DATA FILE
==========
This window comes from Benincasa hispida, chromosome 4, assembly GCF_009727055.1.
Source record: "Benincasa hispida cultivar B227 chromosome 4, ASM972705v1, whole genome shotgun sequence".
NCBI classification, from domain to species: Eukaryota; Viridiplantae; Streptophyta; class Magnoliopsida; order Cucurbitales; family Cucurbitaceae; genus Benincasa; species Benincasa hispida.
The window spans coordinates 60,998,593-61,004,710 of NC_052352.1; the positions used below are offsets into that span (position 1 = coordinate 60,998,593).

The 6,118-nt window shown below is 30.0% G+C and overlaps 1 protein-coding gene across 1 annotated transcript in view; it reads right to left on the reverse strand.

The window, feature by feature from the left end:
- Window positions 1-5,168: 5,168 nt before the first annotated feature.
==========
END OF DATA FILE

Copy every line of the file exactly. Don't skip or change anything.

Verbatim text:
This window comes from Benincasa hispida, chromosome 4, assembly GCF_009727055.1.
Source record: "Benincasa hispida cultivar B227 chromosome 4, ASM972705v1, whole genome shotgun sequence".
NCBI classification, from domain to species: Eukaryota; Viridiplantae; Streptophyta; class Magnoliopsida; order Cucurbitales; family Cucurbitaceae; genus Benincasa; species Benincasa hispida.
The window spans coordinates 60,998,593-61,004,710 of NC_052352.1; the positions used below are offsets into that span (position 1 = coordinate 60,998,593).

The 6,118-nt window shown below is 30.0% G+C and overlaps 1 protein-coding gene across 1 annotated transcript in view; it reads right to left on the reverse strand.

The window, feature by feature from the left end:
- Window positions 1-5,168: 5,168 nt before the first annotated feature.